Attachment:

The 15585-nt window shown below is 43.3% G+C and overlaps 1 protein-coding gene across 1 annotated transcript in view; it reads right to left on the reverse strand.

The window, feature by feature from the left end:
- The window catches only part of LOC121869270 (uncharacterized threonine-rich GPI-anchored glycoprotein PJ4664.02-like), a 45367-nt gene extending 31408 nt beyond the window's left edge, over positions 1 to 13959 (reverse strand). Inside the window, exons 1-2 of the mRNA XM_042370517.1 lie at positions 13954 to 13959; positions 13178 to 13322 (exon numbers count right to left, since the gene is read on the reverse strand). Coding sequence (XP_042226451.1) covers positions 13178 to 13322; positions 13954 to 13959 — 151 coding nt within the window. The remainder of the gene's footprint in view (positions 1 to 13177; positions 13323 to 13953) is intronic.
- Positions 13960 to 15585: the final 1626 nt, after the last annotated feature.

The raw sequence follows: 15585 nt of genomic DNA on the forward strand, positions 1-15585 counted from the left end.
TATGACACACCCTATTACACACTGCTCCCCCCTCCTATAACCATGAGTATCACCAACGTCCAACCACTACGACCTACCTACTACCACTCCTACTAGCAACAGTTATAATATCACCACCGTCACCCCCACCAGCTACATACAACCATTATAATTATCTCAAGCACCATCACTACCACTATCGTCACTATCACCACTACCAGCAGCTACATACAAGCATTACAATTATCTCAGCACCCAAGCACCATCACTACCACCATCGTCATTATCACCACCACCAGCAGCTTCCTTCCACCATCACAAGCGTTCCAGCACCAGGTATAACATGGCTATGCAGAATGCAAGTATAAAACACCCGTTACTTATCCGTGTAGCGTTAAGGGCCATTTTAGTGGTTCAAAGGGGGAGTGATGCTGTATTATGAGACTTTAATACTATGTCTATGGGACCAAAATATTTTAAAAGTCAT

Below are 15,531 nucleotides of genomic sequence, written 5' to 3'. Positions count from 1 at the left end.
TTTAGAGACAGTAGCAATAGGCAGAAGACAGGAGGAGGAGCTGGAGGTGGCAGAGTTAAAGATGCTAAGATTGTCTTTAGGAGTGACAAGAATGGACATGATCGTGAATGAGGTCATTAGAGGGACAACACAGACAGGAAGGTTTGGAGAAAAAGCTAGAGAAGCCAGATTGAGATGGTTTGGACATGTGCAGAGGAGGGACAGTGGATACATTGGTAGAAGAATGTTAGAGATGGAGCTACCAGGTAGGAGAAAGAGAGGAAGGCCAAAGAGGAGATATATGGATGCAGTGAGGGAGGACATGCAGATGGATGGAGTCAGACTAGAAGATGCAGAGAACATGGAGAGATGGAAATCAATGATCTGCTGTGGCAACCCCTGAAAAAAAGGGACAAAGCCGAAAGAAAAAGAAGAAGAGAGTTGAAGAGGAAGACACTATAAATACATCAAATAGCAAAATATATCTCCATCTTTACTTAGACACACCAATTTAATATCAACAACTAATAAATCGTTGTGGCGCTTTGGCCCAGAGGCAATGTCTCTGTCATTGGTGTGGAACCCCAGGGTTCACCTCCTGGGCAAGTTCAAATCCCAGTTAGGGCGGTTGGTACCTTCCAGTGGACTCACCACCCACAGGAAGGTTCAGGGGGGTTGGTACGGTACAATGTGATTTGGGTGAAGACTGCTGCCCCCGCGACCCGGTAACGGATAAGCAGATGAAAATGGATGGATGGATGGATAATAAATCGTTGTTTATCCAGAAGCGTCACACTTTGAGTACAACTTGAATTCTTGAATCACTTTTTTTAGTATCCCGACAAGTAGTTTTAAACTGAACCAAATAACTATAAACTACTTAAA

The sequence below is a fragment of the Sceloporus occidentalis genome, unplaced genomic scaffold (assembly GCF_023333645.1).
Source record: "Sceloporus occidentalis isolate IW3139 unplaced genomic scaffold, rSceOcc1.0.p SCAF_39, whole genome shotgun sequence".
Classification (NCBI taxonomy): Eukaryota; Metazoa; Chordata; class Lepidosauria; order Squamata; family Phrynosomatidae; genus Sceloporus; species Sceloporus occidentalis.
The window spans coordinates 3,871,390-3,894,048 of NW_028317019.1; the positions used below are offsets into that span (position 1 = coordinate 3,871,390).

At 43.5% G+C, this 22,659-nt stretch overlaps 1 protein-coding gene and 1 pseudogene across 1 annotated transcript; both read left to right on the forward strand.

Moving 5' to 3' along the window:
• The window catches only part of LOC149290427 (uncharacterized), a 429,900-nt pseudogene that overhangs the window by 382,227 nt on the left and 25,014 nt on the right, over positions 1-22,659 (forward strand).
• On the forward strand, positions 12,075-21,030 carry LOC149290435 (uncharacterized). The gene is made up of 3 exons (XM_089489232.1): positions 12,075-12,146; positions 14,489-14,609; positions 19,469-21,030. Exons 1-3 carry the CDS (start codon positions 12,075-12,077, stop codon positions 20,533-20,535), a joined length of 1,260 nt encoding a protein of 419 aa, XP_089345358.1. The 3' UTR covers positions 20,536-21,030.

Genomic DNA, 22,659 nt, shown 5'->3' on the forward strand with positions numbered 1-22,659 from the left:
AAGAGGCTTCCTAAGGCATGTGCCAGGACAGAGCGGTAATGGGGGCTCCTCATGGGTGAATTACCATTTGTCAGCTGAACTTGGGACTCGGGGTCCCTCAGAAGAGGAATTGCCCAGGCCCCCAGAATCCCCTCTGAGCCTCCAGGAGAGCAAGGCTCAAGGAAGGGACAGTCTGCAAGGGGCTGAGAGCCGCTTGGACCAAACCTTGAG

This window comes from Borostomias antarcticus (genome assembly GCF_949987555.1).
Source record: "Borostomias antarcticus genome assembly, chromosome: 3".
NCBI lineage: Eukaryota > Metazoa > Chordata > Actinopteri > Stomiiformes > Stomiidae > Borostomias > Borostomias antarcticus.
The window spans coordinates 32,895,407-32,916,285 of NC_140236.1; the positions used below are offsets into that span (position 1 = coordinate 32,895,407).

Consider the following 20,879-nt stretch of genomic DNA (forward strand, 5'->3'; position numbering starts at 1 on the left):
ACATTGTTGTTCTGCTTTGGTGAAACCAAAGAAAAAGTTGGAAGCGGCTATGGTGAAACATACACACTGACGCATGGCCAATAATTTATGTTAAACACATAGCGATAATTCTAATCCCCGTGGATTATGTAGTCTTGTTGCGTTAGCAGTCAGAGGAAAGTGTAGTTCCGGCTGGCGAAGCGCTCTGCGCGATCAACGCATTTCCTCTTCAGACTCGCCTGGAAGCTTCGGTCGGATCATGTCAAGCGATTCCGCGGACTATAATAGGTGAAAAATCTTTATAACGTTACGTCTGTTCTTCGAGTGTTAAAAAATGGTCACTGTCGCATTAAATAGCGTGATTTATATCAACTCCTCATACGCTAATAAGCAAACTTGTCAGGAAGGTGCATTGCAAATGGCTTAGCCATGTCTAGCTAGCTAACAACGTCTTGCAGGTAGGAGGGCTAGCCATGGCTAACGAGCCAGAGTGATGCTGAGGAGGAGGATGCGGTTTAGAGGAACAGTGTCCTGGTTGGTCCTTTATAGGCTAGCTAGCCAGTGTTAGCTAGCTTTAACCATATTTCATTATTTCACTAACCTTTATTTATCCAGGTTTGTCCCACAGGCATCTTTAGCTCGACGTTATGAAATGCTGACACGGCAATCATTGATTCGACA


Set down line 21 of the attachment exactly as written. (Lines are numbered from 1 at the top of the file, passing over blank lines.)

NCBI lineage: Eukaryota > Metazoa > Chordata > Actinopteri > Stomiiformes > Stomiidae > Borostomias > Borostomias antarcticus.